• The transfer of knowledge and technology residing in Canadian universities and colleges to the user sector is facilitated.
2008-09 Performance
  • NSERC partnered with 1,500 Canadian firms to transfer knowledge created in the university sector to private firms that create economic wealth.
  • Industrial partner contributions of more than $100 million.
  • Dedicating virtually all of Strategic Partnerships program funding to government priority areas established in the S&T Strategy.
  • Initiating the formation of university spin-off companies who employ tens of thousands of Canadians and have nearly $4 billion in sales.1
  • Engage in successful knowledge transfer from universities to Canadian industry resulting in increased number of spin-off companies and licensing revenues. 2
Alignment to Government of Canada Outcomes: An innovative and knowledge-based economy.
(All program actvities under this Strategic Outcome are linked to an innovative and knowledge-based economy, please see note on NSERC links to government of Canada outcomes below.)
Program Activity 2007-08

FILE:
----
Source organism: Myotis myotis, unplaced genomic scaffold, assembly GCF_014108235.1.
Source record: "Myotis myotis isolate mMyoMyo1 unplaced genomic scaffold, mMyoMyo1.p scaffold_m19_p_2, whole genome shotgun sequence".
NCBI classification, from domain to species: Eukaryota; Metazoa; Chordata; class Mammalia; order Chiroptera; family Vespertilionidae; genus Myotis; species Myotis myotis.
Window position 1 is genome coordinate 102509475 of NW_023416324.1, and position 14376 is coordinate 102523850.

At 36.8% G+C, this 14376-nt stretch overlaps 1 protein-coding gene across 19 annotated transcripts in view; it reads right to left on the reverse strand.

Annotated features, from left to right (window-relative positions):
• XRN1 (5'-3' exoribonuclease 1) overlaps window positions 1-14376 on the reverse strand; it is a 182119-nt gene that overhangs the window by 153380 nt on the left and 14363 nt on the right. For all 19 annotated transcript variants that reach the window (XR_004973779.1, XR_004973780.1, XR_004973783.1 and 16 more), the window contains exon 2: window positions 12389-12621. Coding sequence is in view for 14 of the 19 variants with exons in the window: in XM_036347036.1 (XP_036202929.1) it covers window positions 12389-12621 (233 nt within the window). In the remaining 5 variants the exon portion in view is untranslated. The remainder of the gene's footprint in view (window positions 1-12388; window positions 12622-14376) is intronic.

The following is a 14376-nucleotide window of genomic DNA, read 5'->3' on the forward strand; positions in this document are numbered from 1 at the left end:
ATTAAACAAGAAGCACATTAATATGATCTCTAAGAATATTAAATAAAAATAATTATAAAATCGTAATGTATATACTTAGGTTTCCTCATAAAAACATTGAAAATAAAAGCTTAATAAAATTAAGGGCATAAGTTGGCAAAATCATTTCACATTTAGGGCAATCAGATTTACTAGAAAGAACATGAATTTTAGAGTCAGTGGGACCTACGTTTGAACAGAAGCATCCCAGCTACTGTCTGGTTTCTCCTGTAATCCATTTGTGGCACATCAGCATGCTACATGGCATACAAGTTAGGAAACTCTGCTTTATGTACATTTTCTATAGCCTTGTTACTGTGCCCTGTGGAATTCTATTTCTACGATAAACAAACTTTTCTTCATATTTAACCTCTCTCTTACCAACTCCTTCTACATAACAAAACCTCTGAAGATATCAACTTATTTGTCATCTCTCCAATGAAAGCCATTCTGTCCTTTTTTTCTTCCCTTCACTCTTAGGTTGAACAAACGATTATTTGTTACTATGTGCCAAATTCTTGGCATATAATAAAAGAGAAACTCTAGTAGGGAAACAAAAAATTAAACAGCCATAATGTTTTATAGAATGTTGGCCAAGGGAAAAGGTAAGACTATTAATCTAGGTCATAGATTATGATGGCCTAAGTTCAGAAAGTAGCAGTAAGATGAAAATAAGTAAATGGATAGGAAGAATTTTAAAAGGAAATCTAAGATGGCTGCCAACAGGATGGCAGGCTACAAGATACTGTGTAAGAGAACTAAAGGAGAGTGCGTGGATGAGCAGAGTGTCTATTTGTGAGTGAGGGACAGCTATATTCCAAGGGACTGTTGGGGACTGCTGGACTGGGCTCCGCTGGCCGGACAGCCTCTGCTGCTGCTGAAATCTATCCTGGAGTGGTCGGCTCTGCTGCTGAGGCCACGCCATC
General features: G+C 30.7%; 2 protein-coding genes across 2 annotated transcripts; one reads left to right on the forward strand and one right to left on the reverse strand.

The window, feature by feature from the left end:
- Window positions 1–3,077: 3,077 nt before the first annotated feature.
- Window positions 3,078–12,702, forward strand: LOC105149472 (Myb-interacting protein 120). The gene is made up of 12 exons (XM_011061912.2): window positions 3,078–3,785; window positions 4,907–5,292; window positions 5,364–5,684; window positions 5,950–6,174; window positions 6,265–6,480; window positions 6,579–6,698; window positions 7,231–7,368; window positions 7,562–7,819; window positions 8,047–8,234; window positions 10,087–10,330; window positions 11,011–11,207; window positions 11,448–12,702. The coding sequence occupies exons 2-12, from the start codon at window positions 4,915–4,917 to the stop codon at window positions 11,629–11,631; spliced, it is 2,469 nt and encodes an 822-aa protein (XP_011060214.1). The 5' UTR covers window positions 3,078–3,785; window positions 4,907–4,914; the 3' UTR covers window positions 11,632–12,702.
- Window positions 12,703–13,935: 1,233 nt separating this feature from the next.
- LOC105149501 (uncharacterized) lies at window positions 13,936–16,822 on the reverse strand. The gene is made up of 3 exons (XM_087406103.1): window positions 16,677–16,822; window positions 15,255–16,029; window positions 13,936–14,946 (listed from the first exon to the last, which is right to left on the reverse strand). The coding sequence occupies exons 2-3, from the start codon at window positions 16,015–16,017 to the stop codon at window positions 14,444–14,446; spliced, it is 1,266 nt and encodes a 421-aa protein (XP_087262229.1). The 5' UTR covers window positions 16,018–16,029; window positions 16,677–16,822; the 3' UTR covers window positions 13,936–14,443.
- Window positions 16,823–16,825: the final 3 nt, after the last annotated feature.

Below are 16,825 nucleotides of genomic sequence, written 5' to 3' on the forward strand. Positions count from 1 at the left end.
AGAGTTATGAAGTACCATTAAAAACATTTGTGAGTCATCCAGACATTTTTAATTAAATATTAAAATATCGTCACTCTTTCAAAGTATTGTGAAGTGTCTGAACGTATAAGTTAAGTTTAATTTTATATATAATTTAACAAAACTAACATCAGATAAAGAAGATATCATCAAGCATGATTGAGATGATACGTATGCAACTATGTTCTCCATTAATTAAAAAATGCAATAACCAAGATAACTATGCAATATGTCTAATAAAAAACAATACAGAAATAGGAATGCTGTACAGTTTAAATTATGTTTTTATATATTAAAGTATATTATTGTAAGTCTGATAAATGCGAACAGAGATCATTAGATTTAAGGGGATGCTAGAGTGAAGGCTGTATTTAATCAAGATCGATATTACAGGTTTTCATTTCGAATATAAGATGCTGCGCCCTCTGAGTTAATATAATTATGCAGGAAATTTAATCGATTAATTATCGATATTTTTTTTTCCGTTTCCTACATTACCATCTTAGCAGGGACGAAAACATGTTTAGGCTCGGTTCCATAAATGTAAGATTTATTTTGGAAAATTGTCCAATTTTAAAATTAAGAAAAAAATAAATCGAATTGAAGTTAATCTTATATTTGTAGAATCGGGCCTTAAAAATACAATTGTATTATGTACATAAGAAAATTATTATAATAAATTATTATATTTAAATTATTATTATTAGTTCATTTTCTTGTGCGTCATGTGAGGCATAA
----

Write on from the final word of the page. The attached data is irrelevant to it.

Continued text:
($ millions)
2008-09 ($ millions)
Fund Research in Strategic Areas 75.4 104.5 104.5 116.6 84.3
Fund University-Industry-Government Partnerships 181.8 101.1 139.5 131.7 168.9
Support Commercialization 10.7 11.5 14.0 14.4 15.6
Total 267.9 217.1 258.0 262.7 268.8

  1. Source: NSERC database of spin-off companies.
  2. Source: Statistics Canada.

NSERC Links to Government of Canada Outcomes

NSERC investments contribute significantly to many of the Government of Canada’s  strategic outcomes. NSERC has chosen to link all of its program activities to the Government of Canada outcome: an innovative and knowledge-based economy which is most directly related to our mandate and activities. Because NSERC funds research and training leading to a wide-range of economic and societal impacts in virtually every sector, many of NSERC’s long-term outcomes are also directly linked to other important Government of Canada outcomes, such as strong economic growth, income security and employment for Canadians, a clean and healthy environment, healthy Canadians with access to quality health care, and safe and secure communities. For simplicity, the “innovative and knowledge based economy” outcome is by far the most appropriate for NSERC to use in linking resources and results.